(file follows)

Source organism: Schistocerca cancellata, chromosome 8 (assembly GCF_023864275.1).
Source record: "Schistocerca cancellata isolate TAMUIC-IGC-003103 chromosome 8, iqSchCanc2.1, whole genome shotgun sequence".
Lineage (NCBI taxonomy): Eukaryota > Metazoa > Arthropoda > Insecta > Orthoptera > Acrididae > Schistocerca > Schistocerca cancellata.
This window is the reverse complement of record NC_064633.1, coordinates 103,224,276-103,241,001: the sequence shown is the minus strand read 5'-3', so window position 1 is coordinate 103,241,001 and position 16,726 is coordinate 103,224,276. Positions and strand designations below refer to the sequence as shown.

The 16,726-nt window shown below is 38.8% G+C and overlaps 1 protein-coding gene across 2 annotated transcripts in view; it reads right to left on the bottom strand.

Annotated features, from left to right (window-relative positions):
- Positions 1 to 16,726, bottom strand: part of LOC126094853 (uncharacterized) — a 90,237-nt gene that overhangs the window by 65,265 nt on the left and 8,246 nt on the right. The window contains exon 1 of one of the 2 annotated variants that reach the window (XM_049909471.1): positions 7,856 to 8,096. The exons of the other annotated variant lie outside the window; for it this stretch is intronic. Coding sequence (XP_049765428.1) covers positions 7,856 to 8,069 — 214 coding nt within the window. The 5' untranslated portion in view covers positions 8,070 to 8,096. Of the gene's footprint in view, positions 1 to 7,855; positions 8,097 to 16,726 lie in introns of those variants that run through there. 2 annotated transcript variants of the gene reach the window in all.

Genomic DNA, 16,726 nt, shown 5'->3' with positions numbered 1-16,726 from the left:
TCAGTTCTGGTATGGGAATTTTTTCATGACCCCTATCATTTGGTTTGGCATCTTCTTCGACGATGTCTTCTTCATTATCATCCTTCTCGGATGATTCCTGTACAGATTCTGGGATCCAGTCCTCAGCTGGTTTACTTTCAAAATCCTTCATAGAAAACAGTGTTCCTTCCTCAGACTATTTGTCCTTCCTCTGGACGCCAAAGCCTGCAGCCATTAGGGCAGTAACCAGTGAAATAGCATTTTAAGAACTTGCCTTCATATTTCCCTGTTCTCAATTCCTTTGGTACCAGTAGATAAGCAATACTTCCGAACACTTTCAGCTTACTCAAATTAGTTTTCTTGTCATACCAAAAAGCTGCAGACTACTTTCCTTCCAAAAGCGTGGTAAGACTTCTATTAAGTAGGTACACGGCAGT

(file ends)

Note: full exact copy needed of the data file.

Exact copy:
Source organism: Schistocerca cancellata, chromosome 8 (assembly GCF_023864275.1).
Source record: "Schistocerca cancellata isolate TAMUIC-IGC-003103 chromosome 8, iqSchCanc2.1, whole genome shotgun sequence".
Lineage (NCBI taxonomy): Eukaryota > Metazoa > Arthropoda > Insecta > Orthoptera > Acrididae > Schistocerca > Schistocerca cancellata.
This window is the reverse complement of record NC_064633.1, coordinates 103,224,276-103,241,001: the sequence shown is the minus strand read 5'-3', so window position 1 is coordinate 103,241,001 and position 16,726 is coordinate 103,224,276. Positions and strand designations below refer to the sequence as shown.

The 16,726-nt window shown below is 38.8% G+C and overlaps 1 protein-coding gene across 2 annotated transcripts in view; it reads right to left on the bottom strand.

Annotated features, from left to right (window-relative positions):
- Positions 1 to 16,726, bottom strand: part of LOC126094853 (uncharacterized) — a 90,237-nt gene that overhangs the window by 65,265 nt on the left and 8,246 nt on the right. The window contains exon 1 of one of the 2 annotated variants that reach the window (XM_049909471.1): positions 7,856 to 8,096. The exons of the other annotated variant lie outside the window; for it this stretch is intronic. Coding sequence (XP_049765428.1) covers positions 7,856 to 8,069 — 214 coding nt within the window. The 5' untranslated portion in view covers positions 8,070 to 8,096. Of the gene's footprint in view, positions 1 to 7,855; positions 8,097 to 16,726 lie in introns of those variants that run through there. 2 annotated transcript variants of the gene reach the window in all.

Genomic DNA, 16,726 nt, shown 5'->3' with positions numbered 1-16,726 from the left:
TCAGTTCTGGTATGGGAATTTTTTCATGACCCCTATCATTTGGTTTGGCATCTTCTTCGACGATGTCTTCTTCATTATCATCCTTCTCGGATGATTCCTGTACAGATTCTGGGATCCAGTCCTCAGCTGGTTTACTTTCAAAATCCTTCATAGAAAACAGTGTTCCTTCCTCAGACTATTTGTCCTTCCTCTGGACGCCAAAGCCTGCAGCCATTAGGGCAGTAACCAGTGAAATAGCATTTTAAGAACTTGCCTTCATATTTCCCTGTTCTCAATTCCTTTGGTACCAGTAGATAAGCAATACTTCCGAACACTTTCAGCTTACTCAAATTAGTTTTCTTGTCATACCAAAAAGCTGCAGACTACTTTCCTTCCAAAAGCGTGGTAAGACTTCTATTAAGTAGGTACACGGCAGT